Thursday, June 9, 2011

Johannesburg's Saxon: Elegance Personified

If you define elegance as the finest of everything and all in good taste or whatever you want whenever you want it and often before you realize it,  Johannesburg's Saxon more than qualifies. If elegance to you is being cossetted in your own world, surrounded by friends or family in total privacy despite 24-hour butlers, the Saxon is it.

Once the private enclave of South African insurance magnate Douw Steyn, the hotel still retains the feel of a family retreat and the decor of an avid collector of all things African. Priceless collectibles are seamlessly grouped with excellent reproductions and unlike many hotels, you know immediately what country you're in - a real boon to international travelers who often wake up in a fog of muddled time zones wondering that basic question, "Where am I?".

The 24-suite hotel has added three stand-alone villas for another 29 suites, doubling its capacity.

Tip: One suite is specifically designed for the physically challenged although Levelers will find all suites step-less. 

Our group of four travel and food writers and one PR firm owner were given the one-level Villa One which comes with seven suites, central living room, eating and lounge area, pool, boardroom/library, kitchen with 24-hour butler and its own elevator connecting directly to the underground garage and allowing the rich and famous to enter and exit in privacy.

Tip: It also comes in handy for stair-avoiding Levelers and anyone in inclimate weather.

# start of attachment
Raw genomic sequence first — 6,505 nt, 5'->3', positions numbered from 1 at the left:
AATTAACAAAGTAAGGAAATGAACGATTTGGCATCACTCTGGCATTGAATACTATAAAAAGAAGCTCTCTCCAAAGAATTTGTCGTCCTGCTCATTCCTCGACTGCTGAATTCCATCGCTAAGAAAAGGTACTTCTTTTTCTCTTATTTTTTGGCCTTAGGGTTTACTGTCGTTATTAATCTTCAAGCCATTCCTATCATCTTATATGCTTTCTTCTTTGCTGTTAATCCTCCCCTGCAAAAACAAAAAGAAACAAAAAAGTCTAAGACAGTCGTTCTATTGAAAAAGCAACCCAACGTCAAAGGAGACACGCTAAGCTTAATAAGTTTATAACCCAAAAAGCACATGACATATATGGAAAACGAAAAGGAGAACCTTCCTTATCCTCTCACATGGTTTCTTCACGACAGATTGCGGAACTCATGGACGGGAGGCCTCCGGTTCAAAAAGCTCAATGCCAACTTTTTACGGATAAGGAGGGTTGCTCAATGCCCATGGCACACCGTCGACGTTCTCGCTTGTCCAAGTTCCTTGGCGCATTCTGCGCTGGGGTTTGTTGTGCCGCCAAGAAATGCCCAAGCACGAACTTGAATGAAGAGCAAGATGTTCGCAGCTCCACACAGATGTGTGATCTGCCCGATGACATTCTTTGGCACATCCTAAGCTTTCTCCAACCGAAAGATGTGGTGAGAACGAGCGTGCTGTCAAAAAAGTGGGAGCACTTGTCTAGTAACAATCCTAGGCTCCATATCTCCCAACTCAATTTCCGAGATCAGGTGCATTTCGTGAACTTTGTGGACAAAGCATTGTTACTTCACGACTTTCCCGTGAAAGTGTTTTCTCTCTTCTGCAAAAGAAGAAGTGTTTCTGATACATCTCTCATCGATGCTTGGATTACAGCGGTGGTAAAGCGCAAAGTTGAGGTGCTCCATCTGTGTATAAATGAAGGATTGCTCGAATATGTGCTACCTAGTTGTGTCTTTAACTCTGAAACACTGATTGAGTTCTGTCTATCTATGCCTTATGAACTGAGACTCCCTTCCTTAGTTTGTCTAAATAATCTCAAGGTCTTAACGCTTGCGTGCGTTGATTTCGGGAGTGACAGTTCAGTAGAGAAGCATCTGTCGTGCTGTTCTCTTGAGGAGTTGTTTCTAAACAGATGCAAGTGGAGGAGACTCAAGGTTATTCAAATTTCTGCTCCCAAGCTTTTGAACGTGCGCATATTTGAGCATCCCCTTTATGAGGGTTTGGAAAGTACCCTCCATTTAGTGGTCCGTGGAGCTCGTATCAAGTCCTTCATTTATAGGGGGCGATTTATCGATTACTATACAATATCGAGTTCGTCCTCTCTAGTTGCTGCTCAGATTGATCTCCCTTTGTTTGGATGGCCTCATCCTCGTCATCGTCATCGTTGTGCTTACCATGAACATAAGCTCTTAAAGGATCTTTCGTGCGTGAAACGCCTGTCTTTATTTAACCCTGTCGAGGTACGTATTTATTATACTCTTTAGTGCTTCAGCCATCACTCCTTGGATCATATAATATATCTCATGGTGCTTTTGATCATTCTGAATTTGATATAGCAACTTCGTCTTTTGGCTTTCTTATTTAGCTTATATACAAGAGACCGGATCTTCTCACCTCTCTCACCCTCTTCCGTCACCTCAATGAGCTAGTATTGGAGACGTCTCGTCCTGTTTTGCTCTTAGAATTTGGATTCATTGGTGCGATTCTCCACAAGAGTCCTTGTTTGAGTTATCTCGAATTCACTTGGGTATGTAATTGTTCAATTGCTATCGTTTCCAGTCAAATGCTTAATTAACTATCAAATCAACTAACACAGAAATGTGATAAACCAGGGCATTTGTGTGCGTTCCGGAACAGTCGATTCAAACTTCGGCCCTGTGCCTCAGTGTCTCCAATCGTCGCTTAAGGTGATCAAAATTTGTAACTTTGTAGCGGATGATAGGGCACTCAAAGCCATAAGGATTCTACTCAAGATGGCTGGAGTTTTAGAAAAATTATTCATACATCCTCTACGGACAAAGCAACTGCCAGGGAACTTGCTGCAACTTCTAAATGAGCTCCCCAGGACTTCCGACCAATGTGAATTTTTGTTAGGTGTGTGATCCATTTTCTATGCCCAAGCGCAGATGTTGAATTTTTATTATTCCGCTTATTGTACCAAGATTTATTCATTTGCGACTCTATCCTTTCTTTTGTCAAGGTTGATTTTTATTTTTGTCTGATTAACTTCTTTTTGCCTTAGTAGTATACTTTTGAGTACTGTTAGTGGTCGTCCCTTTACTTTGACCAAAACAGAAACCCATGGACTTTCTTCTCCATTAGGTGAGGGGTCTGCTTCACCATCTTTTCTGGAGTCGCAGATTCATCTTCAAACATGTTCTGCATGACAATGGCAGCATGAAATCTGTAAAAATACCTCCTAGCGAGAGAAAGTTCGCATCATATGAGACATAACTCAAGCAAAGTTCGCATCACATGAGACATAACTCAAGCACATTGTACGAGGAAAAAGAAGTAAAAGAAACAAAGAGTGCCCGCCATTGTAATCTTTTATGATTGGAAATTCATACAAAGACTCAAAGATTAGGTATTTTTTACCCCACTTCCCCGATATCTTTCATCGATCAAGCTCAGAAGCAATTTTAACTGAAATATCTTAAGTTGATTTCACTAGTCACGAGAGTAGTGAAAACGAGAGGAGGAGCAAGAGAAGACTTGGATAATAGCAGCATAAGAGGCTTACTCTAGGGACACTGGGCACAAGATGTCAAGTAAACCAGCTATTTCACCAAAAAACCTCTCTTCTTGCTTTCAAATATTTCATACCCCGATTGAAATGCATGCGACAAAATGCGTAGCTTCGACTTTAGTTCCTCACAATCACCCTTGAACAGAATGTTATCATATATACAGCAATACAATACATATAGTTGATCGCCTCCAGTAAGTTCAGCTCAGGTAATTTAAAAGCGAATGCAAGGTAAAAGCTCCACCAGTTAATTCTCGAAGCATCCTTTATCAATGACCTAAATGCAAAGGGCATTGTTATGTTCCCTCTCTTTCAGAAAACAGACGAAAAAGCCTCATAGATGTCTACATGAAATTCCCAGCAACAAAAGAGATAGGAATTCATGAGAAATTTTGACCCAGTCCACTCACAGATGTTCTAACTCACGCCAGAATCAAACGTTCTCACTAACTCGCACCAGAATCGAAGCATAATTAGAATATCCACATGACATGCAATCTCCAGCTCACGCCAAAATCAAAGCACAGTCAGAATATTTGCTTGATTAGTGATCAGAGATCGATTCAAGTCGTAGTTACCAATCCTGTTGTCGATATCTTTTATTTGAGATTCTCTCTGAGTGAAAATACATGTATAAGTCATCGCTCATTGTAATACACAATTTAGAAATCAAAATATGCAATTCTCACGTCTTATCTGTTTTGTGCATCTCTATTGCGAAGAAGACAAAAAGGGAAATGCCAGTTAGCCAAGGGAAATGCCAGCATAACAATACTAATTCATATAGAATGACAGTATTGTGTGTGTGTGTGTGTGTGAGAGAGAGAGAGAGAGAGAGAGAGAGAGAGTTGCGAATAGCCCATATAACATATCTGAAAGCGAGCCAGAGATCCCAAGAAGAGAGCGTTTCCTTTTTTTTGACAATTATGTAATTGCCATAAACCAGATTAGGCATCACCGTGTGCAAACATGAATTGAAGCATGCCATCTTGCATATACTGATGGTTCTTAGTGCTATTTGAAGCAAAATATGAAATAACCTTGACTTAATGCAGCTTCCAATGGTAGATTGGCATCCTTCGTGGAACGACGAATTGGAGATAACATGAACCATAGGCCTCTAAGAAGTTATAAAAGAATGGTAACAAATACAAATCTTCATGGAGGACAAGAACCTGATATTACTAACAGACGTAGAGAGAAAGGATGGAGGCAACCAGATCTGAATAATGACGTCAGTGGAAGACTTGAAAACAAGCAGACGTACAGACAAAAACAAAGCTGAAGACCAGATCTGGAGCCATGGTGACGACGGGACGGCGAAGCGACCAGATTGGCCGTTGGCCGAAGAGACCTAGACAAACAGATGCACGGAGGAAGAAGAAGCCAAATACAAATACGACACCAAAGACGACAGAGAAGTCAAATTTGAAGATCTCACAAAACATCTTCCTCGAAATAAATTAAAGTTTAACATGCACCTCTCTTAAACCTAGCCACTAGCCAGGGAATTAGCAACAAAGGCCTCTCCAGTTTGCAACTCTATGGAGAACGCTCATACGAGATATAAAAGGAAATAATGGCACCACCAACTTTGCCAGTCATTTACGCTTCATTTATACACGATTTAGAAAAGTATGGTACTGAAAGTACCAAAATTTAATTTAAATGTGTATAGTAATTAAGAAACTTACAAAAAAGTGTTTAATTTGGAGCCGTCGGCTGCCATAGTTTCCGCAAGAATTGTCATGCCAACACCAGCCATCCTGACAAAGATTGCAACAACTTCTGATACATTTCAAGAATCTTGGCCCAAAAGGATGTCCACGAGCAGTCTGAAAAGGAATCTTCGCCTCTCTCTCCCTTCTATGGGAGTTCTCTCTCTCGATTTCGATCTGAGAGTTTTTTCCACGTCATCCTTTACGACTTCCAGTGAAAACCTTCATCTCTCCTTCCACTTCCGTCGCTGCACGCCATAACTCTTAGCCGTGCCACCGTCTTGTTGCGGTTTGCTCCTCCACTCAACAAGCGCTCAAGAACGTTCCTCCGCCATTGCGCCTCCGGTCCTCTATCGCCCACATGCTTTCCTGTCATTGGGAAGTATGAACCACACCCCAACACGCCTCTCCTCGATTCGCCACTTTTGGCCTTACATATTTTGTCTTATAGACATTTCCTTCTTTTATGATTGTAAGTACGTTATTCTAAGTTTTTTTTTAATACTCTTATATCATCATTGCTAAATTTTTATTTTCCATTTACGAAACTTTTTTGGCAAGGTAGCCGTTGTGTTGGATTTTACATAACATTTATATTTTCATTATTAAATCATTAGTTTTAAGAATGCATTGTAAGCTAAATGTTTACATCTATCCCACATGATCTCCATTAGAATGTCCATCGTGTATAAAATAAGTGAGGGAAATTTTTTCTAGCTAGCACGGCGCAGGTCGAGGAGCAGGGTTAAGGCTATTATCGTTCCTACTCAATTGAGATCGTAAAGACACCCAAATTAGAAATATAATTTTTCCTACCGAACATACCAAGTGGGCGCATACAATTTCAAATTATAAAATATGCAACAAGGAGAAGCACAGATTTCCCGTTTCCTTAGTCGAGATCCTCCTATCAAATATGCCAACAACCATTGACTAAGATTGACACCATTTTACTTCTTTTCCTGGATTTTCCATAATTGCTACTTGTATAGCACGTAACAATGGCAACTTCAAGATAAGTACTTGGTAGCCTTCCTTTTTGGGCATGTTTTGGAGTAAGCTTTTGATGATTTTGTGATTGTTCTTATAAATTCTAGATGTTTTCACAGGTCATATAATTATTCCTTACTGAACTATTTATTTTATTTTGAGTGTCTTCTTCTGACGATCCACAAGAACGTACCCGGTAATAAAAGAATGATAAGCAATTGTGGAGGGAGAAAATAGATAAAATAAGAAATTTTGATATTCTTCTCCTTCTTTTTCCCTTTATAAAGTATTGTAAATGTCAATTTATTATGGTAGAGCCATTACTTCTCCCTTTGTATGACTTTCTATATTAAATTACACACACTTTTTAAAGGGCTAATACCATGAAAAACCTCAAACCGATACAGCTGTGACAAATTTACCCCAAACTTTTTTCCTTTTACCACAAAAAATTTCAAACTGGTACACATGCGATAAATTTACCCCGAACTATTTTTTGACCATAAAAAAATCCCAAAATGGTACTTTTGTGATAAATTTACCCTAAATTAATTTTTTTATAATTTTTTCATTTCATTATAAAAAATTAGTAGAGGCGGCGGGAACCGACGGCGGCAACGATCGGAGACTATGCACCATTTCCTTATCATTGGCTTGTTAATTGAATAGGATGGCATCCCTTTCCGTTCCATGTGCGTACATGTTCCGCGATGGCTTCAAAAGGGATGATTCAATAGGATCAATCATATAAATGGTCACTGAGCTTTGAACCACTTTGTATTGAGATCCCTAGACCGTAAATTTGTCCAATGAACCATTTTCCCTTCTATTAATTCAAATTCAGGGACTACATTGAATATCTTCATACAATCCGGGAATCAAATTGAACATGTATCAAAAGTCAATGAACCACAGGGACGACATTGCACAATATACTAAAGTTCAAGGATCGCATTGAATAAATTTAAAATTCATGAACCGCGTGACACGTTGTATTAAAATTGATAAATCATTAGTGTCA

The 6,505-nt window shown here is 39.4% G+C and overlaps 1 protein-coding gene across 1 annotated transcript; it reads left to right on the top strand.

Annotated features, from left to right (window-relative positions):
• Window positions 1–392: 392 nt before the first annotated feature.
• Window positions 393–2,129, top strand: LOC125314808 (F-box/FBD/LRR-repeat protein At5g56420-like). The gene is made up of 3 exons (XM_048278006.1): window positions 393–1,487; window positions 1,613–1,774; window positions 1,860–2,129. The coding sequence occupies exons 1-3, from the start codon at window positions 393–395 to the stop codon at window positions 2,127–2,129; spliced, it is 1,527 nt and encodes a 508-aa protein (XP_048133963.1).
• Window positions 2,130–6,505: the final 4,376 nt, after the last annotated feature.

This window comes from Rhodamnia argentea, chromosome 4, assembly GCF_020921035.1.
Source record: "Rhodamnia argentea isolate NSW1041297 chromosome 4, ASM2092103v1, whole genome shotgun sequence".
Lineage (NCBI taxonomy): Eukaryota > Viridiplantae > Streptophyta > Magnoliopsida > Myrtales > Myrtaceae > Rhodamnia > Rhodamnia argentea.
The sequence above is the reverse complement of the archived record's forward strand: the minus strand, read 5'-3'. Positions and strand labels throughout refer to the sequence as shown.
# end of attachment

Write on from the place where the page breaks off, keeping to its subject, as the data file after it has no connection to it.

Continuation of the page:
The "normal" access from hotel reception to the villa is by ascending one story via elevator then walking through the treetops within what seems like the rib cage of a Brobdignagian boa constrictor then going up about eight steps to villa level. The villa elevator eliminates all stairs. 

Service is as exemplary as you might expect. Granted, as journalists we were treated royally, but I suspect everyone else is too. Every time we turned around someone was offering a fresh bottle of sparkling wine or another tray of tidbits to try. The buffet breakfast in the hotel is a mind-boggling array of international selections from proteins and carbs to fruits fresh, dried, pickled or preserved.

The only chink in this armory of civility and luxury was encountered at the spa where we had to actually ask for water, the first time in two separate stays we had to "ask" for anything.

Warning: The spa is on two-levels; not good for Levelers.

Otherwise, we were totally spoiled, especially by the 1,000-thread count bed linens and the one-wand integrated system that turned on and adjusted lights, temperature and TV. Then there was the laptop in each suite, the free Wi-Fi, butler and the in-room telephone that could be converted into a mobile phone during our stay.

Driving through the suburbs of Johannesburg to reach the secluded and secure Saxon gave us a glimpse into how the whites barricaded themselves into compounds where they could temporarily escape the reality of being the privileged minority in a country of other races legislated into lower castes. And where the fear of retribution keeps security tight.

A stay at Saxon - where Steyn hosted Nelson Mandela as he edited "Long Walk to Freedom" after release from prison and where he continues to visit when in Johannesburg - gave us a taste of that privileged lifestyle anyone can now experience.


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